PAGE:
I had a horse that I bought a few years back that would not stand still when stopped, although he stopped nicely, he just would prance around. He was a very high-energy horse and had never really been ridden outside of a round pen much, so I didn't blame him for it.
After a month or so of allowing him to do this while I was getting some miles put on him, I was starting to get sick of it and decided it was time to actually fix it once and for all.
So what I did was on one of our regular 4+ miles trail rides like we did almost every day, I made him STOP about every 10 steps. No joke. And he was not allowed to start walking again until he kept his feet still until ***I*** said he could walk again. If he would move before I asked him to, we backed up. Then I stopped him again and gave him the opportunity to stand still. If he still didn't, we backed up again. When he would stand calmly, I would squeeze my legs for him to walk and we would proceed ... for the next 10 steps before we stopped again.
That was a long ride but by the end of it and ever again after that, he stood as still as a statue when we stopped. And he didn't move an inch until I asked him to.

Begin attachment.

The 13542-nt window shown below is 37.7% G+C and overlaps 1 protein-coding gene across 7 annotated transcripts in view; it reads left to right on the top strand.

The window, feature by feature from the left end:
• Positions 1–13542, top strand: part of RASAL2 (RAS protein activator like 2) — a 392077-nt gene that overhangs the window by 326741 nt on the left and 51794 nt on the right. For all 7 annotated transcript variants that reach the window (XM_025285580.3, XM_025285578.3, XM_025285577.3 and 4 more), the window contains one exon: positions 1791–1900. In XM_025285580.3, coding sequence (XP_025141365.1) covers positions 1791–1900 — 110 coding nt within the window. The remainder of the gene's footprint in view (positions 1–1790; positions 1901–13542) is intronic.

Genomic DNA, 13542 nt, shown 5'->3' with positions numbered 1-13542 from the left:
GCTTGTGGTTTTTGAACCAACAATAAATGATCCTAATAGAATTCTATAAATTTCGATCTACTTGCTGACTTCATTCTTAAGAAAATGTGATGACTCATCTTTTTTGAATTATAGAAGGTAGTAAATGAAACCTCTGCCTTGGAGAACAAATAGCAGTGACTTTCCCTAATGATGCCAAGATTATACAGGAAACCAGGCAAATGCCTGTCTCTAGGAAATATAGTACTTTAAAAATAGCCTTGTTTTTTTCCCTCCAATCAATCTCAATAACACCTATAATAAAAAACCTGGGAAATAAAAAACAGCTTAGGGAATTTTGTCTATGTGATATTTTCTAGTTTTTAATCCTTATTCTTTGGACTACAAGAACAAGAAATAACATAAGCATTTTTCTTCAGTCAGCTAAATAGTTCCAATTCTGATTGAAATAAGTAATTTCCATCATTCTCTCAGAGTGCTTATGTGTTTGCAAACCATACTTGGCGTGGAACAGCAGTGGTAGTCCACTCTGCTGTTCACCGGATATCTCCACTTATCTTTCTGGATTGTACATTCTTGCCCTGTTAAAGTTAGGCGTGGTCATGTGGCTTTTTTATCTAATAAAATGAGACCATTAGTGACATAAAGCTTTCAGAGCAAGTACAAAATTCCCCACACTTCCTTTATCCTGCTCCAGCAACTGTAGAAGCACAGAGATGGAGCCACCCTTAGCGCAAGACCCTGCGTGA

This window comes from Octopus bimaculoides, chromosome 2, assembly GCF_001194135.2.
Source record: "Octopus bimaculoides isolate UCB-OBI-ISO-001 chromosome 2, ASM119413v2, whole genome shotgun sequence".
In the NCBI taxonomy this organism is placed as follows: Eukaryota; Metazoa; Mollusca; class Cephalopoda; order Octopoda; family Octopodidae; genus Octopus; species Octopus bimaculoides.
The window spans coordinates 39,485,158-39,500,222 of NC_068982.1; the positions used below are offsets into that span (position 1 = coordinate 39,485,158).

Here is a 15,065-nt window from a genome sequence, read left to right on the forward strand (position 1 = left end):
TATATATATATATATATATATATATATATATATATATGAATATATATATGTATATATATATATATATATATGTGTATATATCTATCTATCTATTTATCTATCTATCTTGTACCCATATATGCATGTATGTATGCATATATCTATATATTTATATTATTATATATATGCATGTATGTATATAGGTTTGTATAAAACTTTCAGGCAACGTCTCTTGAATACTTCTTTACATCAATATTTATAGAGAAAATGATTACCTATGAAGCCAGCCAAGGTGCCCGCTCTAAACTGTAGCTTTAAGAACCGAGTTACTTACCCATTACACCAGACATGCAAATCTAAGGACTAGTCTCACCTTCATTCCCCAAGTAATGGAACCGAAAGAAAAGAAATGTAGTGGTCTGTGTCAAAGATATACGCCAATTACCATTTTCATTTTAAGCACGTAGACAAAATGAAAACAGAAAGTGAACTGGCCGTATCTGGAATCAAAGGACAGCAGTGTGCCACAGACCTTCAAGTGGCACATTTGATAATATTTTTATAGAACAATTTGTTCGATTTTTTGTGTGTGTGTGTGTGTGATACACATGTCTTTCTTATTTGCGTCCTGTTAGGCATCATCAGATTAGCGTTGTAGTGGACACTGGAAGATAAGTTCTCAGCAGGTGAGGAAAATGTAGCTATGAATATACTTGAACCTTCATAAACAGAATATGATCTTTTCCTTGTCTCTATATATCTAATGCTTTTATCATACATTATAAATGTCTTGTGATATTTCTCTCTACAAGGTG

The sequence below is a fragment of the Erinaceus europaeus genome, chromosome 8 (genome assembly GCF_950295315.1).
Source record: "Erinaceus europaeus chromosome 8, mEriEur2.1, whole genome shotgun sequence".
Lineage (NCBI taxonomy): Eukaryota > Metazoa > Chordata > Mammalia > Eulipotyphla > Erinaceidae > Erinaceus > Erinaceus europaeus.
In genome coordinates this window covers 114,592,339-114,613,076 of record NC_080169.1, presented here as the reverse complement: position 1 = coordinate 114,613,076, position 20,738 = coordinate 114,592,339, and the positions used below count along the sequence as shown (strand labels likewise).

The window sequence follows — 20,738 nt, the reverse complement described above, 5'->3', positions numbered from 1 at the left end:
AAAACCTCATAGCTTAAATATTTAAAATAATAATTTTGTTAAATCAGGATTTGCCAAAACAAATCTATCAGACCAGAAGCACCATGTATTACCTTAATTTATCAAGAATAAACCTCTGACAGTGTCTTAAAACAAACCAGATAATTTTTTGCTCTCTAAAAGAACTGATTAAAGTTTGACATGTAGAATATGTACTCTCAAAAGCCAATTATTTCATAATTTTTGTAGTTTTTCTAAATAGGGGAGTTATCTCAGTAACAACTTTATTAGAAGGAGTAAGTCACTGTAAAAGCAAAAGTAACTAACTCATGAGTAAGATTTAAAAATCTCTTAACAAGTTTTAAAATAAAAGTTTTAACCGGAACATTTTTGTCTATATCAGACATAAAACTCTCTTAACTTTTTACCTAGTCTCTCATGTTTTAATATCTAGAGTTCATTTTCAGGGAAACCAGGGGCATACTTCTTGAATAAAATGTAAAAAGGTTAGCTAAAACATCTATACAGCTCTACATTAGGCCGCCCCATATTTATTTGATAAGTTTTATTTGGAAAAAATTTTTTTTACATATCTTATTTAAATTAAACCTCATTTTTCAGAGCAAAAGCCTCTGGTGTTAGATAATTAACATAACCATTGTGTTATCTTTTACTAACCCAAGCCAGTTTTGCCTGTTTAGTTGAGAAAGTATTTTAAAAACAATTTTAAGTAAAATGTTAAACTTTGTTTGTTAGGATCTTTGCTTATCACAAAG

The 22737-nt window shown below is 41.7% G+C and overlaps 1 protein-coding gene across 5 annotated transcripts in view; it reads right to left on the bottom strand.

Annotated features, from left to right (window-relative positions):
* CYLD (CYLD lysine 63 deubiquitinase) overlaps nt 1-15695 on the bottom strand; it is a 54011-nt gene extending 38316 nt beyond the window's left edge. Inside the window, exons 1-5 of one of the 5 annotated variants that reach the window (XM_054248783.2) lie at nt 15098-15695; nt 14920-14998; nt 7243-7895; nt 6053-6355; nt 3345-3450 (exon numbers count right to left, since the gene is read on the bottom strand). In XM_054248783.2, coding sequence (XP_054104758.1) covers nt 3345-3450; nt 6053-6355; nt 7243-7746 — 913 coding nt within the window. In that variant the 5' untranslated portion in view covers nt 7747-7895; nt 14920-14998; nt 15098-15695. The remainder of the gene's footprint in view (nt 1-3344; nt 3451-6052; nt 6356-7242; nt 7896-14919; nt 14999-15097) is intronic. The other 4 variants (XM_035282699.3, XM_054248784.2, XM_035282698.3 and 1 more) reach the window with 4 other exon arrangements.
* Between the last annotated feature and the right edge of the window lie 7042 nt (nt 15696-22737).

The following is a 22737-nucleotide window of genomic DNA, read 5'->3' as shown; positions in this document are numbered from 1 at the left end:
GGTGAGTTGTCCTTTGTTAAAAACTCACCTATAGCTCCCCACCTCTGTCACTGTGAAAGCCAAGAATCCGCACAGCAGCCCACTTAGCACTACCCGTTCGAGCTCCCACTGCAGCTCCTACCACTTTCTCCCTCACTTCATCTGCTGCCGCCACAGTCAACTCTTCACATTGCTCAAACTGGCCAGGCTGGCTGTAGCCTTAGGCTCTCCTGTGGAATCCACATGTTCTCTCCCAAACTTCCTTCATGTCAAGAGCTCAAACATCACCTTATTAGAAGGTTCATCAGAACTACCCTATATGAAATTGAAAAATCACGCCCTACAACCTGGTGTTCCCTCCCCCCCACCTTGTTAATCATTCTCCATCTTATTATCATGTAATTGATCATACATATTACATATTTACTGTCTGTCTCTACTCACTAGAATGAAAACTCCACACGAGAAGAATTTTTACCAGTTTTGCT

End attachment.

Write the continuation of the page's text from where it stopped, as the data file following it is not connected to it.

Of course, just starting out in the ride, I'd only ask him to stand quietly for 1 or 2 seconds to start with. I slowly increased that as the ride went on until we were standing still for minutes at the end of the ride.
You can apply this same concept with getting your horse to stop. The next X number of times you ride, just ask her to stop in random places for no reason. To cue for a stop, you should first "stop riding". That means sink your weight into the saddle, make sure you are not using any pressure with your legs (since that means "go"), and say "whoa" in a firm loud voice. If she does not respond to your seat and voice cue, THEN add in the rein cue. Pull straight backward evenly on both reins. You do not have to pull super hard, just keep the pressure steady. Do NOT release any of your cues until she comes to a stop. But the very instant she does stop forward motion, you need to immediately release the rein pressure and stop saying "whoa". By releasing the pressure, that is her reward for correct behavior.
Note that you can teach this from the ground FIRST as well. Work on her ground manners when leading and use the "whoa" cue and the lead rope.
You can reinforce the stop cue by then backing her up.
In the beginning, it is okay if she does not stop perfectly or if she does not stand still after you are stopped. Work with small goals first and only progress to larger goals when she is consistent with the smaller things.
She may fight the bit or try to pull back on you. YOu do not need to pull harder or jerk or anything like that. Just hold the cue steady until she responds correctly. But just remember to reward her instantly when she does something right.
It might take you 10 seconds to get the first stop or 10 minutes. It doesn't matter. Stay consistent with her and always end the lesson on a good note.
∞•*˚ Βгįťţαňγ ˚*•∞
It is not enough to know how to ride; one must know how to fall.